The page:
- The Thing: The next episode after Scoobynatural, where Dean says "Jinkies" when finding a clue, which annoys Sam.
Teenage Mutant Ninja Turtles (2003)
- Notes from the Underground: Part Two: When strange mutants appear, Michelangelo (Mikey) speaks for the Turtles when he says "Zoinks."
- Outbreak: When cornered by a monster mutant, Mickey screams "Zoinks."
- Future Shellshock: The Turtles have been transported into the future, where Mikey gets stuck in a newspaper truck, which makes its way on the highway. Raphael reaches out to get him from another car, but Mikey misses and says "Ruh-roh."
- Turtle X Tinction: Mikey makes a reference on the meddling kids line and makes an "Aroo?" sound when they find no one in Turtle X's cockpit.
Teenage Mutant Ninja Turtles (2012)
- Raphael: Mutant Apocalypse, Part 1: When one of the honey badgers takes out a rocket launcher on Donatello, he says "Zoinks."
- White House Weirdness: The entire episode is a parody of classic Scooby-Doo episodes, in which the Time Squad members Otto (voiced by Pamela Adlon), Buck (Rob Paulsen) and Larry 3000 (Mark Hamill) go back in time to the year 1911 where the White House in Washington D.C. is haunted by monster versions or former presidents. Many Scooby-Doo conventions are parodied and/or featured, such as the Scooby-Dooby doors routine, the elaborate trap to catch the villain, the heroes' frightened reactions, and the joke at the end of the mystery. The actual Scooby-Doo, Where Are You! music score by Ted Nichols is utilized, along with the Hanna-Barbera sound effects.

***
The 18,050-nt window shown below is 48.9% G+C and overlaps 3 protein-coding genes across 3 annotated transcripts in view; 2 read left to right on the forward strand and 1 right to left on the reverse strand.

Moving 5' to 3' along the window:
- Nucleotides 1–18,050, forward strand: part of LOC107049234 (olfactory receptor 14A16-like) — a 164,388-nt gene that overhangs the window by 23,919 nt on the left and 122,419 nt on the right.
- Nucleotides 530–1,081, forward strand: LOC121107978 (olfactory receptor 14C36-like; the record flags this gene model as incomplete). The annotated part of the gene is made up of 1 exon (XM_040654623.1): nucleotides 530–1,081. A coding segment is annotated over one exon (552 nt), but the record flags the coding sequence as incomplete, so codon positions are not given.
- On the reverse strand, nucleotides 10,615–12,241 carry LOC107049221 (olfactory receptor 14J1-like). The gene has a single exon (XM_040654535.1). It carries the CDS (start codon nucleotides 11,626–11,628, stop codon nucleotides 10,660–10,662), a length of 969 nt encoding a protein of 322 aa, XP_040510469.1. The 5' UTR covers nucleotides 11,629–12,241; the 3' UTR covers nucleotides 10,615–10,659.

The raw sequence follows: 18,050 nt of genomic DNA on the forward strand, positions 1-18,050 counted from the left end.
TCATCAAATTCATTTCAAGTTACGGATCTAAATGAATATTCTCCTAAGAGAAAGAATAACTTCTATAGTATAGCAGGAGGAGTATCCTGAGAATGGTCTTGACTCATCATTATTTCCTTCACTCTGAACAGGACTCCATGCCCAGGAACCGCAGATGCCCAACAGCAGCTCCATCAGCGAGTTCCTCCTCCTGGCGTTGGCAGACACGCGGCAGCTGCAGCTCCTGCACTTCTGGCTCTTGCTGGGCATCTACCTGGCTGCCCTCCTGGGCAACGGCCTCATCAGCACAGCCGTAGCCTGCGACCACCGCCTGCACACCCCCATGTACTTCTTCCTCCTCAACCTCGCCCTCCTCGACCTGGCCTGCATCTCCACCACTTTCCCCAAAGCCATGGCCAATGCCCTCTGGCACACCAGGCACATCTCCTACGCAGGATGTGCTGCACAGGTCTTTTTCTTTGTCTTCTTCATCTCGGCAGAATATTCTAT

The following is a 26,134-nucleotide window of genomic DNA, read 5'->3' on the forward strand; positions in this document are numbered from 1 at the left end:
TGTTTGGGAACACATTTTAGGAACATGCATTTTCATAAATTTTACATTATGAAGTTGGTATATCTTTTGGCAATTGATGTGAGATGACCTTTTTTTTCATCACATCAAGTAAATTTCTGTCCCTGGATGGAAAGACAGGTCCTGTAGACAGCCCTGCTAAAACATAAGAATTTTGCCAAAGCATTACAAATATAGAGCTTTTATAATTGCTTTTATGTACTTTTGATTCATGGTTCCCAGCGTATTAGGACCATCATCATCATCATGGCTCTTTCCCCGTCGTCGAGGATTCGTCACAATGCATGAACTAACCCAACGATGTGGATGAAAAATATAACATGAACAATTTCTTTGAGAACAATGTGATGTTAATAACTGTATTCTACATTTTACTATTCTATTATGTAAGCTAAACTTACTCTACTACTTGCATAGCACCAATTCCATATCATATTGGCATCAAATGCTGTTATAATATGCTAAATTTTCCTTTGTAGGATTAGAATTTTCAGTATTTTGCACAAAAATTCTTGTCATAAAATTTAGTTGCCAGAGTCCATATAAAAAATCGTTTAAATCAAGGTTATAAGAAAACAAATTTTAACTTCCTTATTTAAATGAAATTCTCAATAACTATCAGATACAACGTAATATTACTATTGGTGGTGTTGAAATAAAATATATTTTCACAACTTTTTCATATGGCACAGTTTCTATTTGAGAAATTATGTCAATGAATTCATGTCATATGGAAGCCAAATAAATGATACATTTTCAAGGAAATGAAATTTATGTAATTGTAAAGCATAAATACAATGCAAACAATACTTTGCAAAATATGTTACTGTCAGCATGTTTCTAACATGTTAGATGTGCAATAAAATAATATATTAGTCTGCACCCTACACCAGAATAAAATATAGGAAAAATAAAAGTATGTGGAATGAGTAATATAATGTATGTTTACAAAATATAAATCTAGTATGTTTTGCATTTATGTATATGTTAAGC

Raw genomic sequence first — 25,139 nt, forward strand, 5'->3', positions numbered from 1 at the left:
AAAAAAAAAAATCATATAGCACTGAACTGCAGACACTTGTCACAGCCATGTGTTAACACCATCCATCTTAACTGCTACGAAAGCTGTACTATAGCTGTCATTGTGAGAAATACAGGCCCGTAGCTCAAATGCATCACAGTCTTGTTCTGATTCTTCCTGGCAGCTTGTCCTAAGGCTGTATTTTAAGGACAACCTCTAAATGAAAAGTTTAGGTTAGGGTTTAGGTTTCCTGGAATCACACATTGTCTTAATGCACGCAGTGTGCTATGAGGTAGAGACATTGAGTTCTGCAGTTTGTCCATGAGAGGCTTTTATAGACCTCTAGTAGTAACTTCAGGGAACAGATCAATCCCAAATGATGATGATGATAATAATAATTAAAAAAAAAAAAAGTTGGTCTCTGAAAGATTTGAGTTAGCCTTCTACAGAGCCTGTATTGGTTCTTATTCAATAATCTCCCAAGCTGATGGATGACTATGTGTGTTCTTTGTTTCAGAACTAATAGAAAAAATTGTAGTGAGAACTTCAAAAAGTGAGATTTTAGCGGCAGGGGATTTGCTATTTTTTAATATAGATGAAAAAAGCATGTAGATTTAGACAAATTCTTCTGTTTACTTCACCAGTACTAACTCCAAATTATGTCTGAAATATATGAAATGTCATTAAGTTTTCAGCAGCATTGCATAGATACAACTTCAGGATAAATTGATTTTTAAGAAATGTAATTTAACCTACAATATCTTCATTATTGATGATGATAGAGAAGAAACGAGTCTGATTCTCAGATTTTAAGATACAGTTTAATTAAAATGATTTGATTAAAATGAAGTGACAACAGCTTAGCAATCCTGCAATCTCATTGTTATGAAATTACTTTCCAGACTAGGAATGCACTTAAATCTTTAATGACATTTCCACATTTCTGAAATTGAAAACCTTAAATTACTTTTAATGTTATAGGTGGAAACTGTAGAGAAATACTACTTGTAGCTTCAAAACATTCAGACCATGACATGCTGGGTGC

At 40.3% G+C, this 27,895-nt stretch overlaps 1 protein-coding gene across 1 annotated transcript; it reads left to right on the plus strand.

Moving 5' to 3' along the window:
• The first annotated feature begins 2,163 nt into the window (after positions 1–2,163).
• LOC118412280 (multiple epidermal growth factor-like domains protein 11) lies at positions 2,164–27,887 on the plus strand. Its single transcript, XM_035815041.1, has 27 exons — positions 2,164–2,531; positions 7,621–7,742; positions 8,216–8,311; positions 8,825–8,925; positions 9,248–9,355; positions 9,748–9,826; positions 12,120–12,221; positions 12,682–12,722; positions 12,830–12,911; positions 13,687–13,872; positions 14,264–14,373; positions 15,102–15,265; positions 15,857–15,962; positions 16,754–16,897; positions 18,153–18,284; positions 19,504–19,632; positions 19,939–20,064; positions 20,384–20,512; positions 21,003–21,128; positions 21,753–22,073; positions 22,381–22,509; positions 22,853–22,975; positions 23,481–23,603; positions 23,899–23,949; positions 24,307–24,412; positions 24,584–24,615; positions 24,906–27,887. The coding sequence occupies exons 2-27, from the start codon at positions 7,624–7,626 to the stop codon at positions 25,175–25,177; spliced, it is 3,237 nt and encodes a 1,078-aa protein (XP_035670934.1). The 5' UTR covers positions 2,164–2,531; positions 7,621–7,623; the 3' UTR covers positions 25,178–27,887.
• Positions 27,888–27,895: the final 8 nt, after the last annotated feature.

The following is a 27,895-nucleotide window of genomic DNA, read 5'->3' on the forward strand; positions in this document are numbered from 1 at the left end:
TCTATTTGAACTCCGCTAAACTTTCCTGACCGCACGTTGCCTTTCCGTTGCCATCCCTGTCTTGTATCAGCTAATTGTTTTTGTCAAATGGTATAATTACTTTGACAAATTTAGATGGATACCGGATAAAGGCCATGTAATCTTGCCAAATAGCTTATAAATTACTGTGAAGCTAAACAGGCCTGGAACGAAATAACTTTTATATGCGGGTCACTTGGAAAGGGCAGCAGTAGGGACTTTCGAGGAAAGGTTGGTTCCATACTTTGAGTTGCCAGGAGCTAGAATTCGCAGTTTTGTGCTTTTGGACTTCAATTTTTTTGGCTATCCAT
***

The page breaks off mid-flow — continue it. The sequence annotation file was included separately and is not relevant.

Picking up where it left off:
Timon and Pumbaa
- Werehog of London: A spooky fortune teller tells Timon and Pumbaa that they're not safe from the curse of the "Werehog" including "those meddling teens and their pesky dog." The fortune teller points out to an orange car resembling the Mistery Machine plus some dog noises are used.
- Meat: Gwen asks "What is this, Scooby-Doo?" in regards to Rhys's suggestion the team hide in his van in order to carry out a sting operation.
- Jobs, Jobs, Jobs: Jimmy does an impression of Scooby on Rachel's answering machine, once during the episode and another time during the end credits.
- Concept models of Marvin and Wendy were initially based on Shaggy and Daphne, respectively.
- Co-showrunner Brandon Vietti wanted to do a crossover with Scooby-Doo, although he was tongue in the cheek about it.
- Independence Day: Guardian refers to the young heroes as "meddling kids."
- Secrets: A boy dresses up as Shaggy at Happy Harbor High School's Halloween party.
The series is set in 1989, when A Pup Named Scooby-Doo was new.
- Spock, Kirk, and Testicular Hernia: Missy watches an episode.
- Jiu-Jitsu, Bubble Wrap, and Yoo-Hoo: Missy watches Chickenstein Lives.
- A Dog, A Squirrel, and a Fish Named Fish: Sheldon watches Scooby-Doo, Where Are You! as a way to curb his dog phobia.